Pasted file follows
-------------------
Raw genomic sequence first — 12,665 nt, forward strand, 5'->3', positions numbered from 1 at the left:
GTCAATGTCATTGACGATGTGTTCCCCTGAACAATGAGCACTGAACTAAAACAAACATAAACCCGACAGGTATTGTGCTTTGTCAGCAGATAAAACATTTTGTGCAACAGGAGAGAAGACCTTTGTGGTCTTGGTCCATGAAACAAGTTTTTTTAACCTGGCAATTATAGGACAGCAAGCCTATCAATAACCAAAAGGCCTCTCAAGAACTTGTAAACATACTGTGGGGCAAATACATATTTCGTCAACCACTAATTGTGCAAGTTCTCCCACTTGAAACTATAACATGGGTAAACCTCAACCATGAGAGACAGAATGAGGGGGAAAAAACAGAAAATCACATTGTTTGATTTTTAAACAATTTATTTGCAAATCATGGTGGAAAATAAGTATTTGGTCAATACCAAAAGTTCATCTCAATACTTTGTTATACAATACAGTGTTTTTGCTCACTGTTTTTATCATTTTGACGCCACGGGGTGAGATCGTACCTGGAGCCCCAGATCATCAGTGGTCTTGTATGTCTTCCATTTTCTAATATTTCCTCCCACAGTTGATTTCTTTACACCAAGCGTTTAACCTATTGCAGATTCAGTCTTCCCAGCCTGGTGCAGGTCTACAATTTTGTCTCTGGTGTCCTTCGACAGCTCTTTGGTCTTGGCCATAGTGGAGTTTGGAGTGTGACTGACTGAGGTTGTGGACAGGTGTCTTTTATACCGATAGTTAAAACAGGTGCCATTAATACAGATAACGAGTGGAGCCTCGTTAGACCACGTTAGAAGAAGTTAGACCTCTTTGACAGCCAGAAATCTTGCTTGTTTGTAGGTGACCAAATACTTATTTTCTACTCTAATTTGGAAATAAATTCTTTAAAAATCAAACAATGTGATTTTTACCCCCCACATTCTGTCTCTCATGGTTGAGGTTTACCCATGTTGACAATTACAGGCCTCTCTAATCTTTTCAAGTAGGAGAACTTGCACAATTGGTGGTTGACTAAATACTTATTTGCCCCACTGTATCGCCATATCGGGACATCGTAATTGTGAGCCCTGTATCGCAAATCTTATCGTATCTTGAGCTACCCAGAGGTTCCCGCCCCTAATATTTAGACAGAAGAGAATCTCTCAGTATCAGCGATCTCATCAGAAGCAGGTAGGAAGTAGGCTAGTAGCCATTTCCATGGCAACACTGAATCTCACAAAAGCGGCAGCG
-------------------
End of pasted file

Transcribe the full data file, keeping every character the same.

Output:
Raw genomic sequence first — 12,665 nt, forward strand, 5'->3', positions numbered from 1 at the left:
GTCAATGTCATTGACGATGTGTTCCCCTGAACAATGAGCACTGAACTAAAACAAACATAAACCCGACAGGTATTGTGCTTTGTCAGCAGATAAAACATTTTGTGCAACAGGAGAGAAGACCTTTGTGGTCTTGGTCCATGAAACAAGTTTTTTTAACCTGGCAATTATAGGACAGCAAGCCTATCAATAACCAAAAGGCCTCTCAAGAACTTGTAAACATACTGTGGGGCAAATACATATTTCGTCAACCACTAATTGTGCAAGTTCTCCCACTTGAAACTATAACATGGGTAAACCTCAACCATGAGAGACAGAATGAGGGGGAAAAAACAGAAAATCACATTGTTTGATTTTTAAACAATTTATTTGCAAATCATGGTGGAAAATAAGTATTTGGTCAATACCAAAAGTTCATCTCAATACTTTGTTATACAATACAGTGTTTTTGCTCACTGTTTTTATCATTTTGACGCCACGGGGTGAGATCGTACCTGGAGCCCCAGATCATCAGTGGTCTTGTATGTCTTCCATTTTCTAATATTTCCTCCCACAGTTGATTTCTTTACACCAAGCGTTTAACCTATTGCAGATTCAGTCTTCCCAGCCTGGTGCAGGTCTACAATTTTGTCTCTGGTGTCCTTCGACAGCTCTTTGGTCTTGGCCATAGTGGAGTTTGGAGTGTGACTGACTGAGGTTGTGGACAGGTGTCTTTTATACCGATAGTTAAAACAGGTGCCATTAATACAGATAACGAGTGGAGCCTCGTTAGACCACGTTAGAAGAAGTTAGACCTCTTTGACAGCCAGAAATCTTGCTTGTTTGTAGGTGACCAAATACTTATTTTCTACTCTAATTTGGAAATAAATTCTTTAAAAATCAAACAATGTGATTTTTACCCCCCACATTCTGTCTCTCATGGTTGAGGTTTACCCATGTTGACAATTACAGGCCTCTCTAATCTTTTCAAGTAGGAGAACTTGCACAATTGGTGGTTGACTAAATACTTATTTGCCCCACTGTATCGCCATATCGGGACATCGTAATTGTGAGCCCTGTATCGCAAATCTTATCGTATCTTGAGCTACCCAGAGGTTCCCGCCCCTAATATTTAGACAGAAGAGAATCTCTCAGTATCAGCGATCTCATCAGAAGCAGGTAGGAAGTAGGCTAGTAGCCATTTCCATGGCAACACTGAATCTCACAAAAGCGGCAGCG